Market Efficiency in Politics

Matt comes to a fairly interesting conclusion this morning:

The interesting thing about the 2008 election is that the political marketplace has responded to the collapse in support for Bush and the GOP in a pretty efficient manner — with the Republicans nominating someone who’s somewhat less conservative than Bush and whose association with the GOP brand is relatively weak, and the Democrats running on a more liberal agenda than they’ve had in recent cycles.

While I concur that it’s something bordering on amazing that, with the intracacies of the process and voting patterns being what they are in primaries, both parties seemed to have managed to pick their best prospect in the fied, to chalk this up the way Matt does is, I think, giving a bit too much credit to a fairly capricious outcome. I’ll put it this way; looking at the standpoint of things last year, by every extension of logical campaigning, the two candidates in this election should be Hillary Clinton and Mitt Romney. That they aren’t has much more to do with the mistakes of Hillary and Romney than with any particular success Obama or McCain had.

For example, what if the Henry memo hadn’t leaked, a real discussion about it could have taken place in Hillaryland, and the Clinton campaign had eventually decided to have minimized their presence in Iowa. Maybe the eventual defeat is less impactful and Clinton goes on to hold onto some African-American support from people who don’t think Obama is really viable. If nothing else, the campaign wouldn’t have found itself in such a cash crunch before Super Tuesday having not dropped tens of millions of dollars in Iowa. Or what if 2,500 votes or so had gone the other way and Clinton won Missouri, and subsequently managed to take the post-Super Tuesday narrative away from delegates and into the realm of “whose states matter?” Clinton would have had all of the big base states, and added the only really swing state of consequence that voted on Super Tuesday, and would possibly have staved off media obsession with delegates. Or, maybe more fundamental, what if instead of handing the campaign to an incompetent fool like Mark Penn the strategy had been guided by someone like Wolfson, Ickes, or anyone who understood what was going on? In any event, the likelihood of Clinton as the nominee goes up.

And all of that pales in comparison to Romney, who literally pissed the nomination away in record time. Ask yourself this; what did John McCain do to come back from irrelevance in the fall of 2007? I follow this stuff obsessively, and I can’t think of a single thing. Put simply, everyone else fell and McCain was the guy left standing. Rudy could never gain traction through the early primary states, Huckabee had to narrow of an appeal, and never broke out of the singular base of evangelical voters, and Thompson couldn’t bring himself to campaign for anything more than a nap. That left Romney and McCain as the only real competitors in the long run for the nomination, meaning that the race, ultimately, hinged on New Hampshire. Romney made the fundamental mistake of, ironically, too much cynicism. That is that Romney actually elieved that politics is about telling people what they want to hear and being a caricatured set of slated positions to fit the ACU, NRTL, NRA, and so on. Had he played to his strength, economics and being from outside of Washington, with minor tweaks to his social stances, by the time voting rolled around and the subprime bubble was popping, Romney would have been the prescient figure in the race, and the authoritative Republican on economic matters if for no other reason than he was the only one comfortable talking about it. Had he not made the fatal flaw of trying to appeal to evangelicals in Iowa, Romney could have won New Hampshire and pushed McCain out of the race, added his home fields in Nevada and Michigan, and then gone more or less one-on-one with a flailing Rudy in Florida, eventually setting up a showdown with Huckabee/Thompson on Super Tuesday where Romney would have won broadly across the country securing the nomination. But he tried to be a caricature, it didn’t work with evangelicals and left everyone else not trusting/loathing him.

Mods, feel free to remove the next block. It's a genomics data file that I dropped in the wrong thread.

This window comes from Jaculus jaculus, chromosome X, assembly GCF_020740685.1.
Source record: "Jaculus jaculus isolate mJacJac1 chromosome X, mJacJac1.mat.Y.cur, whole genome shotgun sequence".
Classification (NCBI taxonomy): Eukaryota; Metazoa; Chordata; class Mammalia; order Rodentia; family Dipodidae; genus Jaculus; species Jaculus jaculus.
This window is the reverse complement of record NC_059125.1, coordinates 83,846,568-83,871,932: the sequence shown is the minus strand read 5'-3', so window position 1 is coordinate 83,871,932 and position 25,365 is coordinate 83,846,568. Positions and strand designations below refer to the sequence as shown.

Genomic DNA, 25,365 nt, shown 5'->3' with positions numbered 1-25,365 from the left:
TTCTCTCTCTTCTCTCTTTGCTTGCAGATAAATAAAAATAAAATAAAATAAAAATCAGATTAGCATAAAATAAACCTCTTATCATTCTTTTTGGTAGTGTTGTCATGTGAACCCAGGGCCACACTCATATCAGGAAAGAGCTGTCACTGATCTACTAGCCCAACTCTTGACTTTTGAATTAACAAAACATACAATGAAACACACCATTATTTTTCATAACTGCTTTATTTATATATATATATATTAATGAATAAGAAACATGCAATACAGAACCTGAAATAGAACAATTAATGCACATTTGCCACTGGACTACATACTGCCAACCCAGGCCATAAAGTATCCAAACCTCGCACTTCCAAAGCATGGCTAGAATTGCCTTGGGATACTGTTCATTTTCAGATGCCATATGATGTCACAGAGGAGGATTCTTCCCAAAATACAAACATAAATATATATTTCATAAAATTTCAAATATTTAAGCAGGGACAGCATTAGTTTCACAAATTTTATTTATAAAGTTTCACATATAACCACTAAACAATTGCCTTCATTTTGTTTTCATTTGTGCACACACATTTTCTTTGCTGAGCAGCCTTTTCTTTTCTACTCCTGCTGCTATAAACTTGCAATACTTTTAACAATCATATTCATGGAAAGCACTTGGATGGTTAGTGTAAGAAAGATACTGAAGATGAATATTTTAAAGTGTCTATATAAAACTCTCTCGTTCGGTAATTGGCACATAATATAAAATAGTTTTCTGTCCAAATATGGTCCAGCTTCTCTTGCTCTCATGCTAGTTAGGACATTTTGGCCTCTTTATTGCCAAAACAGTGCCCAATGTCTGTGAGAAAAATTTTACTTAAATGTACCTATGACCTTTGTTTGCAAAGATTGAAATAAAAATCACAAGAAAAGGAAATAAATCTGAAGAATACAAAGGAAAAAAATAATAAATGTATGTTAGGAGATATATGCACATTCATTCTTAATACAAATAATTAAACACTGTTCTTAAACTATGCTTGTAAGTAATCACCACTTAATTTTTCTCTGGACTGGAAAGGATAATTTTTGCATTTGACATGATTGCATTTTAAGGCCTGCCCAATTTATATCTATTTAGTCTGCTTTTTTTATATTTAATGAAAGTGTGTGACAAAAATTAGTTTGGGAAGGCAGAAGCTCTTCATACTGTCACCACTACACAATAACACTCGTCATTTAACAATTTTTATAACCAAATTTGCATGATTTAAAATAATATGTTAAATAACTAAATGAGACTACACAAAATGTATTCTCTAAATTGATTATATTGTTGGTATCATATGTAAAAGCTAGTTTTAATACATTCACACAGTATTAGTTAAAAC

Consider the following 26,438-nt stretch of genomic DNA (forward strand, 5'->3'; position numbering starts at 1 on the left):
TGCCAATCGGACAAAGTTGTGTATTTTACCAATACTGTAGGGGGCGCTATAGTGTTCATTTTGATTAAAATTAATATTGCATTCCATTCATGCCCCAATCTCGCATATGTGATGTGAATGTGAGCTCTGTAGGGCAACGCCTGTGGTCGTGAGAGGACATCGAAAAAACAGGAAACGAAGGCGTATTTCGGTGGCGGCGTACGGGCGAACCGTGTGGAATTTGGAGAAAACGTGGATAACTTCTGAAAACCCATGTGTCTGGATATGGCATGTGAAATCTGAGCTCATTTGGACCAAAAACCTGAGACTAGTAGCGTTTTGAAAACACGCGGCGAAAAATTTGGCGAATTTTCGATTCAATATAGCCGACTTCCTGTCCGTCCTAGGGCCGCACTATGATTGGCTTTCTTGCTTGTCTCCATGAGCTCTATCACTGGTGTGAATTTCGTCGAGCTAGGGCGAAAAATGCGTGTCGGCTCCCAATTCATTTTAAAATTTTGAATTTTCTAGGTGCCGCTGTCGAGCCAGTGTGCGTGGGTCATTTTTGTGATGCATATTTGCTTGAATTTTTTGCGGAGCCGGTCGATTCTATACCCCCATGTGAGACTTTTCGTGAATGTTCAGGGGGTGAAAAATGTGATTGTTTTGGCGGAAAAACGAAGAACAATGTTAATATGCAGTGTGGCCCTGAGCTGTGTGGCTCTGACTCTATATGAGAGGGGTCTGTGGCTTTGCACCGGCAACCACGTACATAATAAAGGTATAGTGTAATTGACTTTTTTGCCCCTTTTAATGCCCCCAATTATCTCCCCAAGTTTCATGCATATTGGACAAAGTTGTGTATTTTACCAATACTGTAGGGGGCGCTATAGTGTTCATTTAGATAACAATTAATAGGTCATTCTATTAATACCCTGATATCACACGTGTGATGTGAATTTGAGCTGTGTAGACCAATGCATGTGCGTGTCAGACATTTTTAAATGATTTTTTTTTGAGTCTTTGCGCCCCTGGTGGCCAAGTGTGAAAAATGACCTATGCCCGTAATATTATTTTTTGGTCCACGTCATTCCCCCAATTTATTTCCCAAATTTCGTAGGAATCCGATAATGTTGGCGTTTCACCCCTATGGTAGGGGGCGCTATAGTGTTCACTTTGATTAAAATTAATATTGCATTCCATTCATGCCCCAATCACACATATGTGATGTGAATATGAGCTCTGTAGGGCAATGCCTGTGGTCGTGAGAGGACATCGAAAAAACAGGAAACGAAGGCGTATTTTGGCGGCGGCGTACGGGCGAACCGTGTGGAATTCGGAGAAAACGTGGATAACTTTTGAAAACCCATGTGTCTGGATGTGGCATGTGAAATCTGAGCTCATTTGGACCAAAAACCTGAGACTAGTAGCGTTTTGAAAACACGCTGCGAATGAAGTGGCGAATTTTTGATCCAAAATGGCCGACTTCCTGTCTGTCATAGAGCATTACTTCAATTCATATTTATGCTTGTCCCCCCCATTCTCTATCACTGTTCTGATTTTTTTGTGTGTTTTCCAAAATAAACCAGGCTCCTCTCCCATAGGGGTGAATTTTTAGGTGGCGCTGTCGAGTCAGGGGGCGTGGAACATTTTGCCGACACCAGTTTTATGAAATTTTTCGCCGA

There’s a lot of “what if’s” in there, but none of them strike me as being hugely implausible and radical. It’s not like I’m asking something like “what if we never went to war in Iraq” or anything, these are merely logical changes to campaign strategy, that seem obvious in hindsight and sensible at the moment. Either way, I think these sorts of mistakes have more to do with the outcome than “efficient” functioning or a political market, especially juxtaposed to a history of parties picking the wrong candidate.